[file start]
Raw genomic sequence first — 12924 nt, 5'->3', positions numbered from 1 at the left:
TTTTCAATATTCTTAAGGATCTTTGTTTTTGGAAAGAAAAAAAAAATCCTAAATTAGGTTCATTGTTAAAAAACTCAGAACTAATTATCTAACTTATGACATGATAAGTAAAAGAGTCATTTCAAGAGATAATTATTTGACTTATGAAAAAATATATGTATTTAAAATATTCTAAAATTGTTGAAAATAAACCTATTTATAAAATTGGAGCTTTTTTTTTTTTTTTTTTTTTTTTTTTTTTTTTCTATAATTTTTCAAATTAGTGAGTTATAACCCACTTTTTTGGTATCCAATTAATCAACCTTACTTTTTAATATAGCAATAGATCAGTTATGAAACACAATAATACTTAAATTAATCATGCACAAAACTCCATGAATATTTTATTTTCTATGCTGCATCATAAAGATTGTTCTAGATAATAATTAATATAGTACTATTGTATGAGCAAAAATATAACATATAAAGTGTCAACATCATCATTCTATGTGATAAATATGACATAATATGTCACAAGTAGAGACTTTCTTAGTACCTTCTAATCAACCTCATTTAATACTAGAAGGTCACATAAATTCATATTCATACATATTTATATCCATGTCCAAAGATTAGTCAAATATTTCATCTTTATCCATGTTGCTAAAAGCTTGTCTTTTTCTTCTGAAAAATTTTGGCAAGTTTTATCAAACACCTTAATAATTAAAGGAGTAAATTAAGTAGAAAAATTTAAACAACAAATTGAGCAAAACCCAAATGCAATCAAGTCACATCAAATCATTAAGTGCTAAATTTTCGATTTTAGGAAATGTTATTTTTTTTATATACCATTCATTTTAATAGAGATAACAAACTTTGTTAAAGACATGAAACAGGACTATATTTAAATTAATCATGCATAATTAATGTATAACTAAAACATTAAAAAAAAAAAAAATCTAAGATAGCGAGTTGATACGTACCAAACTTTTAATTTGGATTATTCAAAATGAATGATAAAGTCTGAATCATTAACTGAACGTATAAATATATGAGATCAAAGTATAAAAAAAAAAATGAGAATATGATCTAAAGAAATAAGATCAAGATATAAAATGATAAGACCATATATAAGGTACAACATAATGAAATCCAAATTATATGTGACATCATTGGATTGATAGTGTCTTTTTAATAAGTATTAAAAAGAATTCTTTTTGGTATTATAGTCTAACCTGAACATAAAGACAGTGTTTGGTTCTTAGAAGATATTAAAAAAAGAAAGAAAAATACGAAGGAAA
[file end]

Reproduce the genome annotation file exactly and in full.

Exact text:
Raw genomic sequence first — 12924 nt, 5'->3', positions numbered from 1 at the left:
TTTTCAATATTCTTAAGGATCTTTGTTTTTGGAAAGAAAAAAAAAATCCTAAATTAGGTTCATTGTTAAAAAACTCAGAACTAATTATCTAACTTATGACATGATAAGTAAAAGAGTCATTTCAAGAGATAATTATTTGACTTATGAAAAAATATATGTATTTAAAATATTCTAAAATTGTTGAAAATAAACCTATTTATAAAATTGGAGCTTTTTTTTTTTTTTTTTTTTTTTTTTTTTTTTTCTATAATTTTTCAAATTAGTGAGTTATAACCCACTTTTTTGGTATCCAATTAATCAACCTTACTTTTTAATATAGCAATAGATCAGTTATGAAACACAATAATACTTAAATTAATCATGCACAAAACTCCATGAATATTTTATTTTCTATGCTGCATCATAAAGATTGTTCTAGATAATAATTAATATAGTACTATTGTATGAGCAAAAATATAACATATAAAGTGTCAACATCATCATTCTATGTGATAAATATGACATAATATGTCACAAGTAGAGACTTTCTTAGTACCTTCTAATCAACCTCATTTAATACTAGAAGGTCACATAAATTCATATTCATACATATTTATATCCATGTCCAAAGATTAGTCAAATATTTCATCTTTATCCATGTTGCTAAAAGCTTGTCTTTTTCTTCTGAAAAATTTTGGCAAGTTTTATCAAACACCTTAATAATTAAAGGAGTAAATTAAGTAGAAAAATTTAAACAACAAATTGAGCAAAACCCAAATGCAATCAAGTCACATCAAATCATTAAGTGCTAAATTTTCGATTTTAGGAAATGTTATTTTTTTTATATACCATTCATTTTAATAGAGATAACAAACTTTGTTAAAGACATGAAACAGGACTATATTTAAATTAATCATGCATAATTAATGTATAACTAAAACATTAAAAAAAAAAAAAATCTAAGATAGCGAGTTGATACGTACCAAACTTTTAATTTGGATTATTCAAAATGAATGATAAAGTCTGAATCATTAACTGAACGTATAAATATATGAGATCAAAGTATAAAAAAAAAAATGAGAATATGATCTAAAGAAATAAGATCAAGATATAAAATGATAAGACCATATATAAGGTACAACATAATGAAATCCAAATTATATGTGACATCATTGGATTGATAGTGTCTTTTTAATAAGTATTAAAAAGAATTCTTTTTGGTATTATAGTCTAACCTGAACATAAAGACAGTGTTTGGTTCTTAGAAGATATTAAAAAAAGAAAGAAAAATACGAAGGAAA